Monday, January 24, 2022

House Rules



by Jodi Picoult
Published by Atria Books a Division of Simon & Schuster, Inc. New York

If you said, “Take a seat” to Jacob Hunt, he would pick it up and ask you where to take it. “Don’t move” to Jacob would leave him motionless until you told him otherwise. Tell Jacob to “get the picture” and he will want to know, “What picture?” Jacob Hunt is eighteen years old. At first glance he looks just like any other teenager. But look closer and you will notice no eye contact and his speech is in monotone, that is, right up until he has a tantrum over the color of his food that day. Jacob has Asperger’s Syndrome, a high functioning neurological disorder in the autism family.

Jacob’s father has walked out shortly after he was diagnosed, leaving Jacob’s mother Emma, to be the rock that holds it all together. Emma is so preoccupied with Jacob’s problems that his younger brother, Theo, is left feeling angry and abandoned. Theo resorts to breaking into houses to get someone’s attention. Jacob is obsessed with forensics and crime scenes. When Jacob’s private social skills tutor is found dead, wrapped in one of Jacob’s quilts, he is arrested for first degree murder. For Jacob, missing his 4:30 p.m. TV show of Crime Busters is enough to make him have a meltdown of gigantic proportions. Emma knows that the possibility of life imprisonment will cause his condition to regress so far she may never reach him again. She has spent the last sixteen of Jacob’s eighteen years trying to get him and everyone else to accept him as “just quirky.”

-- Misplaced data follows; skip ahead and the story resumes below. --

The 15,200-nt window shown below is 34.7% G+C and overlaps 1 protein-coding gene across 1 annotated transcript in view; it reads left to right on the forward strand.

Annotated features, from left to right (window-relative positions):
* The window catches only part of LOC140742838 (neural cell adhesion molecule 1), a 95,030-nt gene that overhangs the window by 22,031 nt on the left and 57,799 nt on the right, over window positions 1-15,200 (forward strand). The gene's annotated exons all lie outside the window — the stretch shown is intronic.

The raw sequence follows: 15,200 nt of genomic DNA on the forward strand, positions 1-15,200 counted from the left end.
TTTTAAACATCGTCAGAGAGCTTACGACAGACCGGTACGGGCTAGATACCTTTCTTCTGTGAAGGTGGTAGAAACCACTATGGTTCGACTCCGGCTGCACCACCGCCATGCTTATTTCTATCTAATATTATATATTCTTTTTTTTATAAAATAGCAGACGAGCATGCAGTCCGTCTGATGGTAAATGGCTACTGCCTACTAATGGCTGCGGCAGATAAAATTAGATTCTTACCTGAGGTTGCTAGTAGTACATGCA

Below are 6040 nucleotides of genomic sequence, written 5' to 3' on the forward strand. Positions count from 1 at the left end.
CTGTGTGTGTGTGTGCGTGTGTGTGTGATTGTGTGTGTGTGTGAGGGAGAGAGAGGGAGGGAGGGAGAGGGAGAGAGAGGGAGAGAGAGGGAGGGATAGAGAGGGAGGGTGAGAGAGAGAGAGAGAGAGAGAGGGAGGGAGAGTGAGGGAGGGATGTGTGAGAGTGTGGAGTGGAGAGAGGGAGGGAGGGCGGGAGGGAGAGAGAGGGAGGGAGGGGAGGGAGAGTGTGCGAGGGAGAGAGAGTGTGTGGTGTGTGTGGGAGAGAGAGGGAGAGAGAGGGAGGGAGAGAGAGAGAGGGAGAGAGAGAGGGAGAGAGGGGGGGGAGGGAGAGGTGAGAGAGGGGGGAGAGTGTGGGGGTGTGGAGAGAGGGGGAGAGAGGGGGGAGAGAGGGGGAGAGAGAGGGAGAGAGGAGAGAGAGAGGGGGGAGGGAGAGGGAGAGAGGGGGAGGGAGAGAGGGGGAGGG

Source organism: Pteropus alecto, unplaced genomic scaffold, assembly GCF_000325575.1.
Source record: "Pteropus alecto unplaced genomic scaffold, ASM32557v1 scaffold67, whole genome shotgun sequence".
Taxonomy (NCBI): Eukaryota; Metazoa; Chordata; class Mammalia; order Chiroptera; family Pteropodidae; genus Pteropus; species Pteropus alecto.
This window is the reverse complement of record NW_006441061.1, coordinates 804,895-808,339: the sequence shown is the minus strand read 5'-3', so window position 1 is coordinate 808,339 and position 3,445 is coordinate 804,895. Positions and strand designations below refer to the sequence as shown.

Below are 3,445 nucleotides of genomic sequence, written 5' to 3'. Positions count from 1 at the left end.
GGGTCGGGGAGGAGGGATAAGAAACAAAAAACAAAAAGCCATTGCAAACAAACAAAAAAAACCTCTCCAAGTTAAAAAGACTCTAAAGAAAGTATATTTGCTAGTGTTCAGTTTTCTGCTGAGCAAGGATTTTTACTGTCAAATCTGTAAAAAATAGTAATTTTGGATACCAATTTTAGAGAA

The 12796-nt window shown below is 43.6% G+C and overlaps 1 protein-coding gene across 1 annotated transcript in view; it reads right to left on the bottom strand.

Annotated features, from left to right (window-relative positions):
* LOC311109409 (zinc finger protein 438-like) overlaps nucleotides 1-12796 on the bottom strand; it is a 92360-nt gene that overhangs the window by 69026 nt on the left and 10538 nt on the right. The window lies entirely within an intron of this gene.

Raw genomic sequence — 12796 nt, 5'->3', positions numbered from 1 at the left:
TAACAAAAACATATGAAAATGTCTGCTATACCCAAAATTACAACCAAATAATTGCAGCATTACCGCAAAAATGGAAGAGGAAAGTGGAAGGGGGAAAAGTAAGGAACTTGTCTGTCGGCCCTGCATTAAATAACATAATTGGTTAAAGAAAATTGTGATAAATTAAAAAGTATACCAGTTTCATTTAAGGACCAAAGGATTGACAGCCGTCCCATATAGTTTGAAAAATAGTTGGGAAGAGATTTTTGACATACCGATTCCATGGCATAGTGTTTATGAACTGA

His inexperienced young lawyer tells Emma that Jacob’s only chance of staying out of prison is to plead guilty by reason of insanity and play the Asperger’s card for all it’s worth. The question is, “Can a young man with Asperger’s Syndrome” commit such a violent crime? Although full of forensic dialogue and court room drama, the middle drags a little, and the conclusion seems  pretty obvious. However, due to Picoult’s way of slipping in surprises, you need to finish it to know for sure. The recurring theme is our inability to communicate with each other, regardless of our abilities or lack thereof. Picoult’s way of telling her stories, including this one, make us confront modern day issues head on. This book certainly contributes to the rising public awareness of autism and Asperger’s Syndrome.

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